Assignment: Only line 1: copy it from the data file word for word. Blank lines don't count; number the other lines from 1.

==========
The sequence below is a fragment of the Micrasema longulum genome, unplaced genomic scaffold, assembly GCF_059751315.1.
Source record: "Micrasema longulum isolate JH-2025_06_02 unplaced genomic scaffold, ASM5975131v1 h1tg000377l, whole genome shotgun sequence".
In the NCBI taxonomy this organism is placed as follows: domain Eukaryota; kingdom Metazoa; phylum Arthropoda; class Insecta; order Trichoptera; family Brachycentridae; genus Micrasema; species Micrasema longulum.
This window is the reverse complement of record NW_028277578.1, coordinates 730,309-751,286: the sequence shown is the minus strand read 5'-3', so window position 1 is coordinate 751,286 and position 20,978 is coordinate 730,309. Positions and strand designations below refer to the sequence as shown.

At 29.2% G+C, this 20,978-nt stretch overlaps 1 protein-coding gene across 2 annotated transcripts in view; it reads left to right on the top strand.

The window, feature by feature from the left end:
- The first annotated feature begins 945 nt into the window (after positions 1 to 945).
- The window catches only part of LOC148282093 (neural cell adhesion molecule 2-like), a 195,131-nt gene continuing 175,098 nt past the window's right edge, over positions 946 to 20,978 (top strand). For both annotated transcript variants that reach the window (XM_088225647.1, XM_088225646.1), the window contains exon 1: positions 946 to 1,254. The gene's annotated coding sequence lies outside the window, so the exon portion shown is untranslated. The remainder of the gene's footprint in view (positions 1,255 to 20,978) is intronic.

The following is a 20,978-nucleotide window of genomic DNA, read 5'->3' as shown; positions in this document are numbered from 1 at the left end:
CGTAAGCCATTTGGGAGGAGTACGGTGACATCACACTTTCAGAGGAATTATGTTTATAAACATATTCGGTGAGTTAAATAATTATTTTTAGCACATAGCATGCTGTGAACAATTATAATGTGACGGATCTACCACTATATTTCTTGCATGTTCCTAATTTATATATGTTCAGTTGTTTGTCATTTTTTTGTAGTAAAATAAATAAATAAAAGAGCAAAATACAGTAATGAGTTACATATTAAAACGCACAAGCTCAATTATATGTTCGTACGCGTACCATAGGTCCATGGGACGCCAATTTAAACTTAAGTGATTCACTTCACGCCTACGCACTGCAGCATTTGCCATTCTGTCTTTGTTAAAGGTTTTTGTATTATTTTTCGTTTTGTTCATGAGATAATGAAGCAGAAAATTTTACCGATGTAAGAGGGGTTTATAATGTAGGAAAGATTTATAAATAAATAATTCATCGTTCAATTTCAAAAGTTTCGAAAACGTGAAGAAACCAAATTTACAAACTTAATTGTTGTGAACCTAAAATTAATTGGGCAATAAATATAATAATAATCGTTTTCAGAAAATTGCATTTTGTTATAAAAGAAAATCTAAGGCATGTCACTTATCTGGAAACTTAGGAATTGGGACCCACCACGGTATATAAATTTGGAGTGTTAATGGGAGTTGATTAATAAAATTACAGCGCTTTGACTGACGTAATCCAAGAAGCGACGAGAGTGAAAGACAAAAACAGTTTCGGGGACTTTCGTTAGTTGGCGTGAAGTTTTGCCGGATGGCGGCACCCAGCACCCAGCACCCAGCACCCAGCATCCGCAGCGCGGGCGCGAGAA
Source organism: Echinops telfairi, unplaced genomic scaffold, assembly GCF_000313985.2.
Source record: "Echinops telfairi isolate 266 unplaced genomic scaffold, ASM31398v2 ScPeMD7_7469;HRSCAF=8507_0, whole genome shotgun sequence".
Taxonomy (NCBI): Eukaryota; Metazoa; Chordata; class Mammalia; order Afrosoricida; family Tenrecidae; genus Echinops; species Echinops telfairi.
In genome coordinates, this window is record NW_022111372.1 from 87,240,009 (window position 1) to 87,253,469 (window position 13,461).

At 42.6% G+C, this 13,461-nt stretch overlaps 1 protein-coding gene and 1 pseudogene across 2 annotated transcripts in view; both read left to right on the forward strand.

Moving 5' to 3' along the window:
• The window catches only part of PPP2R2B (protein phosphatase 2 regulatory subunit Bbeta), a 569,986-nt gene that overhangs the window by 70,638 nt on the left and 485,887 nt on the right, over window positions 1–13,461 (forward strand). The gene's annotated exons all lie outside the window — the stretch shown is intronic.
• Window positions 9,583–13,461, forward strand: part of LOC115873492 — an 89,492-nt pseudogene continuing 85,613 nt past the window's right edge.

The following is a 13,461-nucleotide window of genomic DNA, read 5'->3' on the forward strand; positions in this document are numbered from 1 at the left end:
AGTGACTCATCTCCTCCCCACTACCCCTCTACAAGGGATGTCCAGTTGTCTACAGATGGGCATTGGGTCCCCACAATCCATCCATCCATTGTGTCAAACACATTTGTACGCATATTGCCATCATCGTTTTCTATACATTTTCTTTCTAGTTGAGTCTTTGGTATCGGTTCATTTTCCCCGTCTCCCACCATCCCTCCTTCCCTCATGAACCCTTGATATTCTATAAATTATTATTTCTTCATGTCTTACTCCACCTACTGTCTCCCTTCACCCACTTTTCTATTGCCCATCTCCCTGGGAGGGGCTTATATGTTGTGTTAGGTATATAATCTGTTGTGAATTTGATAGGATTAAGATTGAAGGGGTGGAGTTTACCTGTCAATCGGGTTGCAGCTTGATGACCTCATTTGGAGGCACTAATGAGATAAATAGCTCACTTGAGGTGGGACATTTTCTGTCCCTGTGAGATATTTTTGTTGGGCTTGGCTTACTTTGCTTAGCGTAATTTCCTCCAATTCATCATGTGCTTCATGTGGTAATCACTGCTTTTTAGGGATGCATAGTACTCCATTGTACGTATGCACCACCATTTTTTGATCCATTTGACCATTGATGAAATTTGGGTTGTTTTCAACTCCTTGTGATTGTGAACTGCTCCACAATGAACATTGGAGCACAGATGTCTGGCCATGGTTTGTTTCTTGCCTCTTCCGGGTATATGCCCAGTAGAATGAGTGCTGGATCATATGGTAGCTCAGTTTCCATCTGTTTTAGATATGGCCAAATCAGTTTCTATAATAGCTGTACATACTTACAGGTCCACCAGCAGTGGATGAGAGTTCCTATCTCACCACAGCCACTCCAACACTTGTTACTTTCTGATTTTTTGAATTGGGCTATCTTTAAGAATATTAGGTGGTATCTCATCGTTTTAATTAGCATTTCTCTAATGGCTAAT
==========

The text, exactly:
The sequence below is a fragment of the Micrasema longulum genome, unplaced genomic scaffold, assembly GCF_059751315.1.